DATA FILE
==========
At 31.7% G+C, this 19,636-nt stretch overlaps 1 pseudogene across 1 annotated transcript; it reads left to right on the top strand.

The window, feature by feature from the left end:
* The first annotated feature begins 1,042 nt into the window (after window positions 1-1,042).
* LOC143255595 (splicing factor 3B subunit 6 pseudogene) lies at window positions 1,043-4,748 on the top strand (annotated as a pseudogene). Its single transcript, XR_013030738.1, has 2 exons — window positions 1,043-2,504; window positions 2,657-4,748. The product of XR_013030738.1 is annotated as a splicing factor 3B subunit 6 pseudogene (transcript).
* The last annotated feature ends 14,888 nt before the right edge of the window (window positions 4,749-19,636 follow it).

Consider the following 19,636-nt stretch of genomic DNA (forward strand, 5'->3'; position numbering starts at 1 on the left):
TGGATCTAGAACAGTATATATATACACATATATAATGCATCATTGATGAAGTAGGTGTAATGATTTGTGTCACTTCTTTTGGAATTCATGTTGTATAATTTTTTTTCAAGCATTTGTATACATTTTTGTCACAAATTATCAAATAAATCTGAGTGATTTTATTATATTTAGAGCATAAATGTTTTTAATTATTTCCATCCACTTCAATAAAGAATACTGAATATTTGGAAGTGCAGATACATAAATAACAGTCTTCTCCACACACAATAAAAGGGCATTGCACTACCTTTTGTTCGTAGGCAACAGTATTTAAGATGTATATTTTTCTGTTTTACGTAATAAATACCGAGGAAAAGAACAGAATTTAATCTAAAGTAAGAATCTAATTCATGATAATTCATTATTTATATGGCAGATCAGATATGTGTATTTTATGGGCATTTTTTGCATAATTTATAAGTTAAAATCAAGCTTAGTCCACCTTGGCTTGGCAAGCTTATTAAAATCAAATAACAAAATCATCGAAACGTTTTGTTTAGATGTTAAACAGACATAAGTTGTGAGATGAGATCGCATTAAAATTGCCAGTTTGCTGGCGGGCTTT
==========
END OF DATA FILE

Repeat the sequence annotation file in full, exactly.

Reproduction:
At 31.7% G+C, this 19,636-nt stretch overlaps 1 pseudogene across 1 annotated transcript; it reads left to right on the top strand.

The window, feature by feature from the left end:
* The first annotated feature begins 1,042 nt into the window (after window positions 1-1,042).
* LOC143255595 (splicing factor 3B subunit 6 pseudogene) lies at window positions 1,043-4,748 on the top strand (annotated as a pseudogene). Its single transcript, XR_013030738.1, has 2 exons — window positions 1,043-2,504; window positions 2,657-4,748. The product of XR_013030738.1 is annotated as a splicing factor 3B subunit 6 pseudogene (transcript).
* The last annotated feature ends 14,888 nt before the right edge of the window (window positions 4,749-19,636 follow it).

Consider the following 19,636-nt stretch of genomic DNA (forward strand, 5'->3'; position numbering starts at 1 on the left):
TGGATCTAGAACAGTATATATATACACATATATAATGCATCATTGATGAAGTAGGTGTAATGATTTGTGTCACTTCTTTTGGAATTCATGTTGTATAATTTTTTTTCAAGCATTTGTATACATTTTTGTCACAAATTATCAAATAAATCTGAGTGATTTTATTATATTTAGAGCATAAATGTTTTTAATTATTTCCATCCACTTCAATAAAGAATACTGAATATTTGGAAGTGCAGATACATAAATAACAGTCTTCTCCACACACAATAAAAGGGCATTGCACTACCTTTTGTTCGTAGGCAACAGTATTTAAGATGTATATTTTTCTGTTTTACGTAATAAATACCGAGGAAAAGAACAGAATTTAATCTAAAGTAAGAATCTAATTCATGATAATTCATTATTTATATGGCAGATCAGATATGTGTATTTTATGGGCATTTTTTGCATAATTTATAAGTTAAAATCAAGCTTAGTCCACCTTGGCTTGGCAAGCTTATTAAAATCAAATAACAAAATCATCGAAACGTTTTGTTTAGATGTTAAACAGACATAAGTTGTGAGATGAGATCGCATTAAAATTGCCAGTTTGCTGGCGGGCTTT